Surviving Lung Cancer Without Treatment

Why Would Someone Choose No Treatment for Lung Cancer?

chalkboard with yes, no, and maybe boxes and a check in the maybe box
What is lung cancer survival without treatment?. Photo©NorthernStock

 Over the years I've had many people ask me what their lung cancer survival would be without treatment. A few have asked because they have chosen not to pursue treatment. But more were interested due to another reason. They wanted to know the survival advantage, in terms of time, that treatment was giving them.

A new study set out to answer this question. It's hard to find enough people who have foregone treatment to get an accurate estimate, so they searched through electronic databases, contacted experts in lung cancer, and pored through bibliographies.

Lumped together by stage, they found that people with untreated non-small cell lung cancer lived an average of 7.15 months.

Of course, most people choose some form of treatment. Early stage lung cancers may be curable with treatment, and even though advanced lung cancers aren't curable, they are treatable. And it's important to keep in mind that this is statistics. Statistics are great for looking at trends but say little about what an individual person can expect. So why did I share this information?

Sometimes treatments like chemotherapy and radiation therapy can be grueling at best. When I was going through my own cancer treatment it helped at times to consider the alternative.

But I also wanted to send out a reminder to those who have loved ones who choose to forego cancer treatments (after making an informed decision based on the best material possible,) to respect those decisions. I recently told one of my children that truly loving someone means that we would accept them and love them even when they make choices we wouldn't make.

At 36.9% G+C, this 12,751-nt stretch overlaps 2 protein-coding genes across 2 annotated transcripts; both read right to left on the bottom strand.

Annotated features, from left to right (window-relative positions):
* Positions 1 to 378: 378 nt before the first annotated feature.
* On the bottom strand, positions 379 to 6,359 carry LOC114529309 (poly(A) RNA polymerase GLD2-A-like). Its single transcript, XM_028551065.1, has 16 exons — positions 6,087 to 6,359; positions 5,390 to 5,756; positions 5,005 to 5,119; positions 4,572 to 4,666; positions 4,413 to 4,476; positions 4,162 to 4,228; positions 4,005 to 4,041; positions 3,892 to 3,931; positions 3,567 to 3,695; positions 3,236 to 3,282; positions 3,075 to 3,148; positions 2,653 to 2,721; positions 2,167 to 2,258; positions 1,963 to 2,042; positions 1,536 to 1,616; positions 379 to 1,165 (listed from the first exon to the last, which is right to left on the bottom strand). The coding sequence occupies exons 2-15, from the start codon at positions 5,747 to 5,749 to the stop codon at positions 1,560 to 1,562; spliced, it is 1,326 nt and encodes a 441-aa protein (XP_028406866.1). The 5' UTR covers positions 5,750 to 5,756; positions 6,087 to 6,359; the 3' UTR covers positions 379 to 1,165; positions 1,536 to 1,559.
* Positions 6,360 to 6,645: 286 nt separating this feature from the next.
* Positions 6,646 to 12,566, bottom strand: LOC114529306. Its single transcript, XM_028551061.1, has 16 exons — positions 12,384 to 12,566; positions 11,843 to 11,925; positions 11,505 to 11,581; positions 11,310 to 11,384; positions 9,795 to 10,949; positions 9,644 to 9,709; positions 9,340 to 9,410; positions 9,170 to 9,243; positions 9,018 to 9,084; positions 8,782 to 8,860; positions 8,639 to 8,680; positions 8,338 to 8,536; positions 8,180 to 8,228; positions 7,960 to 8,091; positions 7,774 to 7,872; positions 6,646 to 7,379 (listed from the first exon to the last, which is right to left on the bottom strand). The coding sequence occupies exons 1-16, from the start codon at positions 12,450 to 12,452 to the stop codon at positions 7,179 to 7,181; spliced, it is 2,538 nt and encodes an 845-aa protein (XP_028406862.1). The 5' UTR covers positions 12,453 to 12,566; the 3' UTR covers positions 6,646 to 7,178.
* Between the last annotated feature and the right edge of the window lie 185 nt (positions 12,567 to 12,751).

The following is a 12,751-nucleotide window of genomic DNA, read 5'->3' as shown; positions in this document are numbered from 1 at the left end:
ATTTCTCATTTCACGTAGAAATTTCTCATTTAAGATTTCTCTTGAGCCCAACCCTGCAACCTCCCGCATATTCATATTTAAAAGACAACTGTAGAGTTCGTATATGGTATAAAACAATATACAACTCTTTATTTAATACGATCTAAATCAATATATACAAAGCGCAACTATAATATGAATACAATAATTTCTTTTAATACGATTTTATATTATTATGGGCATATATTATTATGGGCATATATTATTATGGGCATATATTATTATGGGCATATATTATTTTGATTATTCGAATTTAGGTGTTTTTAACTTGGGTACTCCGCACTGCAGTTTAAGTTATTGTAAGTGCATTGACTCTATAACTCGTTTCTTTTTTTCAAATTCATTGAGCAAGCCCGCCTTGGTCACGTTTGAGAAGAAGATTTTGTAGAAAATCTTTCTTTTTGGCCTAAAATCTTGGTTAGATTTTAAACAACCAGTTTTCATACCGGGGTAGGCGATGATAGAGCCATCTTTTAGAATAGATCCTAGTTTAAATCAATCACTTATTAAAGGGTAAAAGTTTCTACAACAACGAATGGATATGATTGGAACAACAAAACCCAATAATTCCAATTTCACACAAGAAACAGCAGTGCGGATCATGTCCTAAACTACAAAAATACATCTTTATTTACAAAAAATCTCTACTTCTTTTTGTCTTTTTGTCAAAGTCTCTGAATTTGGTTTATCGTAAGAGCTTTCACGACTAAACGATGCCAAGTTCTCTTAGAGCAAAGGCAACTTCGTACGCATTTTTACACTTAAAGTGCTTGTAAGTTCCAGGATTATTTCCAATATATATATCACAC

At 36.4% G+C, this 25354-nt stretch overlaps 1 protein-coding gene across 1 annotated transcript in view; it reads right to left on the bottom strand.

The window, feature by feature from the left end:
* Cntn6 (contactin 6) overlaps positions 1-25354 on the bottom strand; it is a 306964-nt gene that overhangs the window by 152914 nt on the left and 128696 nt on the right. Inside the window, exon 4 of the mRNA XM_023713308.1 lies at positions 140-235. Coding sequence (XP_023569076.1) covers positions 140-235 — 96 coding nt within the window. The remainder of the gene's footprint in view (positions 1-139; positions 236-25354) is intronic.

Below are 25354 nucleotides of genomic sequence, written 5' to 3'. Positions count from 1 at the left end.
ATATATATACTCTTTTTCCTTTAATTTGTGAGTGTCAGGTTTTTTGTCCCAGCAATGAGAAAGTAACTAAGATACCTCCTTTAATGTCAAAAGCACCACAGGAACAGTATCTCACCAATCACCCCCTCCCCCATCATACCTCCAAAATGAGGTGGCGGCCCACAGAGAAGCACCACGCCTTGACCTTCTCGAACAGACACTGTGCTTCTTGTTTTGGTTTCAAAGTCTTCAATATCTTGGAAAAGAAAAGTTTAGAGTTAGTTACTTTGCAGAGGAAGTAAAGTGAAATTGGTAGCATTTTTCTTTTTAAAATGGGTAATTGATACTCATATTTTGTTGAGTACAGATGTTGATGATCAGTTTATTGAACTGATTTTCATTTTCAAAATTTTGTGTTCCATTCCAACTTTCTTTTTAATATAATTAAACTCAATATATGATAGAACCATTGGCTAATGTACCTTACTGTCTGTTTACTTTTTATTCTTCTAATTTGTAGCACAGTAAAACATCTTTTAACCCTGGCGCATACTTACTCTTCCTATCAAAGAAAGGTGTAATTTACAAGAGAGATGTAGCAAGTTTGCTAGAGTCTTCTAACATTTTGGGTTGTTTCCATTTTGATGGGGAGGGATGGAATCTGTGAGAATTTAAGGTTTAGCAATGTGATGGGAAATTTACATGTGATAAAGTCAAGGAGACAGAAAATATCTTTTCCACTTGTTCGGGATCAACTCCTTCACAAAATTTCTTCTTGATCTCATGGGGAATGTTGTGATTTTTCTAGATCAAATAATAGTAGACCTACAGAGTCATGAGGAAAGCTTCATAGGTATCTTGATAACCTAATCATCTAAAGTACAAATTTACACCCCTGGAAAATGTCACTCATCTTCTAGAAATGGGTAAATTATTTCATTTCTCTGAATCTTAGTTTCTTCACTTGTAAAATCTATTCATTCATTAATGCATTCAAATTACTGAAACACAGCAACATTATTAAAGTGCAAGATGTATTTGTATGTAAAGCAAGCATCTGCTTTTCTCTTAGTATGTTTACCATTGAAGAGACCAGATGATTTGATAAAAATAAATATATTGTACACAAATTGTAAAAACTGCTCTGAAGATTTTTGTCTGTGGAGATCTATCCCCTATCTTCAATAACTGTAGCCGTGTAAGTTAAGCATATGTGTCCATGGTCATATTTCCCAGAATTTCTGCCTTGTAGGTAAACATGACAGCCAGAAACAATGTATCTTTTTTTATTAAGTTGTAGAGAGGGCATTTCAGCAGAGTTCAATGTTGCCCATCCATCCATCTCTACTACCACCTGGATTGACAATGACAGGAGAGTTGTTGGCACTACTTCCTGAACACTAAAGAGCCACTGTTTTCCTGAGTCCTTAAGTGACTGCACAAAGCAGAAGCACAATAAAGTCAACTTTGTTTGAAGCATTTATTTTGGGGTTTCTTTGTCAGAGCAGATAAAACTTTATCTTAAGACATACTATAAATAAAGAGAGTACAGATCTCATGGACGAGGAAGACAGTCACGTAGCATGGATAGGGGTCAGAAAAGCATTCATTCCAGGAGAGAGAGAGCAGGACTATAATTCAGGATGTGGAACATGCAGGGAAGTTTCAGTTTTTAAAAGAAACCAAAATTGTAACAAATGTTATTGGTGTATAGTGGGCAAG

It's easy to care for someone when they agree with us. But it's much harder when we need to put our own wishes and decision making aside and accept that of another.

Before accepting your loved one's thoughts, however, take a moment to listen carefully to everything they are saying.  Is there a chance that they've been drawn in by one of the miracle cures talked about almost everywhere online?

 Some of these are frightening at best and scary at worst.  Learn how to distinguish scams online and how to accurately interpret medical studies before accepting any of these treatments at face value.

Why would someone choose to skip treatment?

  • Sometimes the survival "benefits" are small. For example, a chemotherapy regimen may only extend life by a few weeks, and would come with negative side effects. Someone may choose to skip treatment to feel as healthy as possible with the time they have left.
  • Due to religious beliefs. Some people's faith may forbid medical treatment.
  • Skepticism about the benefits of treatment.
  • Interest in pursuing a different approach, such as prayer or alternative medicine.

As a last note, some people forego treatment because of the stigma of lung cancer (feeling that they don't deserve treatment if they smoked) or because of a lack of insurance and resources. Nobody should be denied life saving or life extending treatment due to a lack of finances. There is help available, both from non-profit programs and via your friends and loved ones.

If you're struggling financially, talk to a social worker at your clinic or hospital.  Check out some of these options for financial assistance for cancer patients. There are many tax deductions for cancer patients as well, and many people are surprised how fast these add up when they take the time to sit down and calculate them.  Sometimes it takes being creative.  Not creative in the sense of finances - you probably have enough troubles already dealing with your lung cancer, but creative as in planning a fundraiser for cancer.  There are many options online for raising funds as well, and when you add up the people you know in your community, at work, and online, these numbers can sometimes make a dramatic difference.



Wao, H., Mhaskar, R., Kumar, A., Miladinovic, B., and B. Djulbegovic. Survival of patients with non-small cell lung cancer without treatment: a systematic review and meta-analysis. Systematic Reviews. 2013. 2:10.

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